Photo 4. The adult of Frankliniella pallida (Uzel) (female)

Additionally, the following species were found: Aeolothrips intermedius Bagnall, Thrips major Uzel, Thrips atratus Haliday, Thrips fuscipennis Haliday, Limothrips denticornis Haliday and Chirothrips manicatus Haliday (tab. 1).

During the period 2001-2002 Aeolothrips intermedius Bagnall was seldom noticed on cabbage. Only in 2003 this species was more numerous and classified to the subdominant group (tab. 1). Adult A. intermedius were observed mainly at the end of the first decade of July and on the beginning of the second decade of July. Also Legutowska [4], Legutowska, Theunissen [5] noticed the small occurrence of this species in the Thysanoptera fauna on cabbage at this time of the year.

Aeolothrips intermedius Bagnall is a predatory, phytophagous species, very common and numerous in whole Europe (phot. 5). Mainly larvae, but also adults feed on larvae of other thrips, aphids, springtails, small larvae and eggs of other insects and mites [6, 12].

Photo 5. The adult of Aeolothrips intermedius Bagnall (female)

Thrips fuscipennis Haliday is a species very common in whole Europe (phot. 6). It occurs on flowers and leaves of many plants and is treated as the serious pest of roses [4]. It is not very numerous on cabbage, recedent (tab. 1).

Photo 6. The adult of Thrips fuscipennis Haiday (female)

Rose thrips Thrips major Uzel is a species very common in whole Europe and can be found on the flowers of various plants (phot. 7). It is not very numerous on cabbage, recedent (tab. 1).

Photo 7. The adult of Thrips major Uzel (female)

Thrips atratus Haliday – the single individuals were noticed only in 2003 (tab. 1).

It is a species very common in whole Europe (phot. 8). It occurs on flowers of various plants. Also it is very active, good flying, very often changes the place and shows the tendencies for the accumulation on the flowers of various plants [12]. Its main hosts are the plants belonging to the Caryophyllacea family (for example the very common weed – Stellaria media.) Very often is observed on flowers of various plants from Labiatae, Compositae and Papilionaceae families [10]. Sławiński, Zawirska [10] observed very numerous occurrence of this species on flowers of Nicotiana [10].

Photo 8. The adult of Thrips atratus Haliday (female)

Also Legutowska [4] during the research works on the species composition of thrips on cabbage noticed the sporadic occurrence of Thrips fuscipennis, Thrips major and Thrips atratus.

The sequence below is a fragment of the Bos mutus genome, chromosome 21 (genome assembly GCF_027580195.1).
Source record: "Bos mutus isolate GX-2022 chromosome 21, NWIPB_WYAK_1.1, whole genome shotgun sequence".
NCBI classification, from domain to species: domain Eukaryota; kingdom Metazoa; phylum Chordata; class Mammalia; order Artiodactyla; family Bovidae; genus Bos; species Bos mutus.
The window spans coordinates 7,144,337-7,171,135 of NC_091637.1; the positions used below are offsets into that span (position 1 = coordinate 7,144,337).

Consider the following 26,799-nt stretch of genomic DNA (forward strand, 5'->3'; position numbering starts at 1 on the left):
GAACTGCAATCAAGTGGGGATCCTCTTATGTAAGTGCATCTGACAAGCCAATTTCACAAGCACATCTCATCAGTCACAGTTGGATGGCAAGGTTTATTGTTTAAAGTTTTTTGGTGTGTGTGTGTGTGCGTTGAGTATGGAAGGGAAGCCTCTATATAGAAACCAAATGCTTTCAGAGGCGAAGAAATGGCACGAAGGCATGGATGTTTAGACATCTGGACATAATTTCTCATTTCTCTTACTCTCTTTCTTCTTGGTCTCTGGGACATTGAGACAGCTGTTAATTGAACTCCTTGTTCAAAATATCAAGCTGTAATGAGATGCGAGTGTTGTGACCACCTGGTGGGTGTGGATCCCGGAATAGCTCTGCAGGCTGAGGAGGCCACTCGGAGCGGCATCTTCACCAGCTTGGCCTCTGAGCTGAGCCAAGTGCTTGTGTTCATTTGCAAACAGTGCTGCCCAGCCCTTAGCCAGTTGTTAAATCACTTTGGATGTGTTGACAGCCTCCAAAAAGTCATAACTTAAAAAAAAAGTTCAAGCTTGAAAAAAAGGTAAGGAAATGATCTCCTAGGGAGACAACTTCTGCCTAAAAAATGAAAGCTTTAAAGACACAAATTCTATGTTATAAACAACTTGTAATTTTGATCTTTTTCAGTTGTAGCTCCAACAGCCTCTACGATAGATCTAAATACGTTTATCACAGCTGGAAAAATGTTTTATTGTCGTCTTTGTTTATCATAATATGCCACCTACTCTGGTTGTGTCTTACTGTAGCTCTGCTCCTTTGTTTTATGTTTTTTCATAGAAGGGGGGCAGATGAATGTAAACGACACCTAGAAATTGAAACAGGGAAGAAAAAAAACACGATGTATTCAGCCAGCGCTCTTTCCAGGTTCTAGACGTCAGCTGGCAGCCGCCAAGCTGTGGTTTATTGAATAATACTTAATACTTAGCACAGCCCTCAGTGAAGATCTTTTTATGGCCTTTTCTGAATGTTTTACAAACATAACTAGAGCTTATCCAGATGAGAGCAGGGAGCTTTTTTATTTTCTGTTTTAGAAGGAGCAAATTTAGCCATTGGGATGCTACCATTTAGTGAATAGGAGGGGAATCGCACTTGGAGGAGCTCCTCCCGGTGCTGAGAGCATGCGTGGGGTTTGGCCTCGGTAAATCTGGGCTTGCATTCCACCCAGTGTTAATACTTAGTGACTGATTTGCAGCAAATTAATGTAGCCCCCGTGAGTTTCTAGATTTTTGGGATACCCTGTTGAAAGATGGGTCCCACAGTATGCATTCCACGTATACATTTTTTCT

Barley thrips Limothrips denticornis Haliday and Chirothrips manicatus Haliday were sporadically noticed on cabbage (phot. 9, 10, tab. 1). They are very common and very numerous pests on seeds of many grasses [6]. They are very common all over Poland [12].

Photo 9. The adult of Limothrips denticornis Haliday (female)

Photo 10. The adult of Chirothrips manicatus Haliday (female)

Photo 11. The adult of Haplothrips spp. (female)

The representative of genus Haplothrips was noticed only in 2001 (phot. 11, tab. 1).

CONCLUSIONS

  1. The evident eudominant was Thrips tabaci Lindeman. Its share in the collected material was from 76.4% in 2003 to 95.9% in 2001. The most intensive occurrence was noted in the first and second decade of July.

  2. Anaphothrips obscurus Müller and Frankliniella intonsa (Trybom) were relatively numerous during the period 2002-2003. These species constituted 6.9% in 2002 and 16. 5% of the total number of collected thrips.

  3. The following species were sporadically noticed: Aeolothrips intermedius Bagnall, Frankliniella pallida (Uzel), Thrips major Uzel, Thrips atratus Haliday, Thrips fuscipennis Haliday, Limothrips denticornis Haliday and Chirothrips manicatus Haliday.


REFERENCES

  1. Atakan E., Özgür A. F., 2001. Preliminary investigation on damage by Frankliniella intonsa to Otton in Cukurova region of Turkey. Marullo R., Mound L. [eds] Thrips and Tospoviruses, Proceedings of the 7th International Symposium of Thysanoptera: 221-224.

  2. Deligeorgidis P. N., Athanassion C. G., Kavallieratos N. G., 2002. Seasonal abundance, spatial distribution and sampling indices of thrips populations on cotton; a 4 year survey from central Greece. Journal of Applied Entomology 126 (7-8), 343.

  3. Ellis P. R., Kazantzidou E., Kahrer A., Hildenhargen R., Hommes M., 1994. Preliminary field studies of the resistance of cabbage to Thrips tabaci in three countries in Europe. IOBC/WPRS Bulletin 17 (8): 102-108.

  4. Legutowska H., 1997. Thrips on cabbage crops in Poland. Biul. Warz. XLVII. Instytut Warzywnictwa – Skierniewice, 55-62.

  5. Legutowska H., Theunissen J., 2003. Thrips species in leeks and their undersowing intercrops. Integrated Control in Field Vegetable Crops IOBC Wprs. Bulletin 26 (3), 177-182.

  6. Levis T., 1997. Thrips as crop pests. CAB International, 673 pp.

  7. North R. C., Shelton A. M., 1986. Ecology of Thysanoptera within cabbage fields. Environmental Entomology 15, 520-526.

  8. Mound L.A., Morison G. D., Pitkin B. R. & Palmer J. M., 1976. Thysanoptera Handbooks for the Identification of British Insects 1 (11), 3-79.

  9. Pobożniak M., Wiech K., 2004. The occurrence of Thrips tabaci Lindeman (Thysanoptera, Thripidae) on late cultivars of white cabbage. Vegetable Crops News 39, 149-155.

  10. Sławiński A., Zawirska I., 1972. Fauna przylżeńców (Thysanoptera) w kwiatach roślin z rodzaju Nicotiana L [Fauna of thrips (Thysanoptera) in flowers of Nicotiana L]. Biuletyn centralnego Laboratorium Przemysłu Tytoniowego 1-2, 83-106 [in Polish].

  11. Steene Van F., Tirry L., 2003. Monitoring the flight activity and damage of Thrips tabaci (Lind.) in different varieties of white and red cabbage. IOBC/WPRS Bulletin 26(3): 33-37.

  12. Zawirska I., 1994. Wciornastki (Thysanoptera) (Thrips (Thysanoptera)). pp. 145-174. [In:] Diagnostyka szkodników roślin i ich wrogów naturalnych [Diagnostics of pests and their natural enemies] (Kozłowski M. W., Boczek J., eds.). Wyd. SGGW, Warszawa [in Polish].

  13. Zwahlen C., W., Nentwig F., Hilbeck A., 2000. Tritrophic interactions of transgenic Bacillus thuringiensis corn, Anaphothrips obscurus (Thysanoptera: Thripidae), and the predator Orius majuscules (Heteroptera: Anthocoridae). Environmental Entomology 29, 846-850.